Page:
Teaching your Children to Make Their Own Lunch| How To
It is so important that our children learn independence, and by involving them into daily duties such as making lunch, it will really help introduce new skills that our children need throughout their life.
Children will always need correcting and guiding when learning new things and when it comes to what the children make for their lunch, it is important that we support them with this so that they continue to get all of their daily required nutrition.
Here are some tips and tricks to help support:
Post a chart on the fridge with lunch fixings sorted by category. You can actually find these on Pinterest, or you can make your own. Typically the categories are divided between protein, fruit, vegetables, grains, and snacks. Providing the children with guidelines will ensure that despite their new lunch-building journey , they will still have the basic guidance on how they can remain healthy and eat a well-balanced diet by their own choices.
As for foods that need to be cooked in advance and by an adult, these should be prepared in advance and left in the correct conditions for the right amount of days so that they remain fresh and to be accessible for the children safely.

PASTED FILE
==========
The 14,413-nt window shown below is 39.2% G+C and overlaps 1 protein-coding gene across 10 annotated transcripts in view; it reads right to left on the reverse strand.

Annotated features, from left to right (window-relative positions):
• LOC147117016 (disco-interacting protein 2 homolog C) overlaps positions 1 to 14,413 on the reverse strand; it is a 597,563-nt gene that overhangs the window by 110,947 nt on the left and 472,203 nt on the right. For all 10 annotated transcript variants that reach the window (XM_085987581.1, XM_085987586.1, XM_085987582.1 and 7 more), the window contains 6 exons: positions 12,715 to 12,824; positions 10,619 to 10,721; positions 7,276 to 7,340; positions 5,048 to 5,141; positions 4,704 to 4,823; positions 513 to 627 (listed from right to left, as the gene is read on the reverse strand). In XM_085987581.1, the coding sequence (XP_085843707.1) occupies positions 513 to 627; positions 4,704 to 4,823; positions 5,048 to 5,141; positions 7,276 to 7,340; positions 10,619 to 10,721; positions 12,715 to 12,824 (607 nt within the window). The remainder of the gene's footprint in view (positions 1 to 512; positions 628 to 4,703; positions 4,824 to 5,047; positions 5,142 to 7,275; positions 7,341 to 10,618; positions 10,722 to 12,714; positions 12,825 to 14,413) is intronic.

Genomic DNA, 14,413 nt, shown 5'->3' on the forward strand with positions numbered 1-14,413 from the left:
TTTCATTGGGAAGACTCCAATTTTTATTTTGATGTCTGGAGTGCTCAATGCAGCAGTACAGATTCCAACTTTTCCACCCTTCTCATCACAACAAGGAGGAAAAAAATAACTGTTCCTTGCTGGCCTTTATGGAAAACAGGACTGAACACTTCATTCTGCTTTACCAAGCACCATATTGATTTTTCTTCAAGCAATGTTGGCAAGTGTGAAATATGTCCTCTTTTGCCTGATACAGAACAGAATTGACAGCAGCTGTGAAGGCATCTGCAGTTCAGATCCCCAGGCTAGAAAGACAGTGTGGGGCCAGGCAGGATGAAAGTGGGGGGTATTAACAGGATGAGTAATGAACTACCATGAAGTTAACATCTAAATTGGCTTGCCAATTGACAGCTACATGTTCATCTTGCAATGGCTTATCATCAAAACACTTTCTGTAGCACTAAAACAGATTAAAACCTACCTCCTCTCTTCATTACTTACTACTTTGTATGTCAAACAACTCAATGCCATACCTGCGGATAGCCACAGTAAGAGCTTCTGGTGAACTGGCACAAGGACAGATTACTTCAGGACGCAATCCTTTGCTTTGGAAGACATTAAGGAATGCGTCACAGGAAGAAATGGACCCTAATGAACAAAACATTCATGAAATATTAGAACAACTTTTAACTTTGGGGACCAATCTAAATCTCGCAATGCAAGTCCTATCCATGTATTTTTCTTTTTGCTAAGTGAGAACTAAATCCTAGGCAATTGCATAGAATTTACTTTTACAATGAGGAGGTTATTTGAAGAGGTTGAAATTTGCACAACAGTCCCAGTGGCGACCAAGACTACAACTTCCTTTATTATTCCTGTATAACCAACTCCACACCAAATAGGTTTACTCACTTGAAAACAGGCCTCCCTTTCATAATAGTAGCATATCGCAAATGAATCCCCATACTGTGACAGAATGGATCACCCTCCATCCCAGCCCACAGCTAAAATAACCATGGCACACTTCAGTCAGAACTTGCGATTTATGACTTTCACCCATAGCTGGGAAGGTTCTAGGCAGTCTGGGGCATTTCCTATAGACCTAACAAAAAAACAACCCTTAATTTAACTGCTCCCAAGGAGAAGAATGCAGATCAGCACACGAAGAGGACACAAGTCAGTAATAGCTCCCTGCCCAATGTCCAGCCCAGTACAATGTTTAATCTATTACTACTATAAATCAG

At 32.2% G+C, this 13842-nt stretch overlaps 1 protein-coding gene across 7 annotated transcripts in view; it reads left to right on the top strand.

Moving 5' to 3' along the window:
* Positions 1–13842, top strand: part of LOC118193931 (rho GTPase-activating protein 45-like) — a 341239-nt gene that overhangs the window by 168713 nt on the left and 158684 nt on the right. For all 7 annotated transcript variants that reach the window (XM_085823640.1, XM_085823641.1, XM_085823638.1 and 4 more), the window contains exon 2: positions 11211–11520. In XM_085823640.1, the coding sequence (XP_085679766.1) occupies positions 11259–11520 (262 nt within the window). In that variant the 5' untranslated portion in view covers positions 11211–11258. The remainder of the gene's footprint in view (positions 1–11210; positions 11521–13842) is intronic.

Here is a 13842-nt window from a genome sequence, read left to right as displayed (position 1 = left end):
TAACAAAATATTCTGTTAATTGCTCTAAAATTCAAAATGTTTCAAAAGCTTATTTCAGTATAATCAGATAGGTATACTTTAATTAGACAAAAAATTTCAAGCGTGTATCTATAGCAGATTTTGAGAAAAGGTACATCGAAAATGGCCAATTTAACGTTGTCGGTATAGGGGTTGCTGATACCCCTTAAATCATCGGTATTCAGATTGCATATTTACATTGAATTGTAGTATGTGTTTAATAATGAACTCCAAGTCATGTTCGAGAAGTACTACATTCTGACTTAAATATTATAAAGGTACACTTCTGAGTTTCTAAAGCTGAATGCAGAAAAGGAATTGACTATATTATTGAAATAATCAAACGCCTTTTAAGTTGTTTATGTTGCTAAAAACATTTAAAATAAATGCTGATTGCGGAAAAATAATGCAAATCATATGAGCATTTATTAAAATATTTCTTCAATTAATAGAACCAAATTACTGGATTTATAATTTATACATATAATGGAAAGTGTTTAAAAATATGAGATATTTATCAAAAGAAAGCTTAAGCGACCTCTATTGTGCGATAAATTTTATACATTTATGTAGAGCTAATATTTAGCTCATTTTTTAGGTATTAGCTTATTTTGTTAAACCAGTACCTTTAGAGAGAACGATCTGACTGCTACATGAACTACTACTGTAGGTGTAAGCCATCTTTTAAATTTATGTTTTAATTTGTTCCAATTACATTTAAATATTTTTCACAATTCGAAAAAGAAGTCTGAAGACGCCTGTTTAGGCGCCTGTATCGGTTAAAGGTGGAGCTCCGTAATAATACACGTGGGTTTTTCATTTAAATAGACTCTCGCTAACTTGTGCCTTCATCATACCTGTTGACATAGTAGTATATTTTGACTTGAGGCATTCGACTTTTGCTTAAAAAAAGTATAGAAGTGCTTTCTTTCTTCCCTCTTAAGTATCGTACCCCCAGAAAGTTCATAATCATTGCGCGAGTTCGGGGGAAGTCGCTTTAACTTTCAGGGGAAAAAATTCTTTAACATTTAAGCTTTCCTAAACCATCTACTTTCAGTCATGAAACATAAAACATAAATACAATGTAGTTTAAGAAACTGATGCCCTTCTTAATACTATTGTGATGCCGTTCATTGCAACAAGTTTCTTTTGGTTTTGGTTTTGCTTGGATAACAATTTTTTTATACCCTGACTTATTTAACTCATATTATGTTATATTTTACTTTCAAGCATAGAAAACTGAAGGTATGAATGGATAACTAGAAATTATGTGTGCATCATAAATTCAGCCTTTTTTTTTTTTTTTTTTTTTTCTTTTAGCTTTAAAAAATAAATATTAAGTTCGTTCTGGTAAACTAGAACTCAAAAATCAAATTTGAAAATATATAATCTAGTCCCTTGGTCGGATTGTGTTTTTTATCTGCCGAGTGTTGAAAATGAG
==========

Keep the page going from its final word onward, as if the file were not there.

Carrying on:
Plan Plan Plan
Doing things last minute is something we often all experience often…(I am sure we can all be a little guilty of this). But when it comes down to preparing meals for the children, doing things last minute can be a lot more stressful in the long-run. Therefore, we really do recommend that you plan in advance! We are not saying that you should meal/shop-prep a week ahead but at least making some plans 24 hours in advance would be helpful…or even the night before would be more useful than leaving it until last minute.
Making the children prepare their own lunch the night before school or even on the weekend will make the mornings run a lot smoother and productively…whilst avoiding the what’s for lunch? stresses causing a sour start.
Talk to your children about this new routine. This is the perfect time to ask them questions about what they enjoy having for lunch, show them where everything is stored, how to pack a lunch-box adequately and how to use basic utensils safely. Maybe you could try and get them even more involved by asking them to come with you to the grocery store and help with the pushing of the trolley, loading the groceries into the car and unpacking into the kitchen. If you tend to cook chicken or other proteins for their lunch-box and plan to store this, maybe it would be a nice idea to get them involved also?
Let us know what you think! It would be lovely to hear back that more of our students are working towards gaining more independence.
We hope you enjoyed this informational blog post! Don’t forget that if you have a story to share with us that you think will benefit others, please contact us through our social media platforms.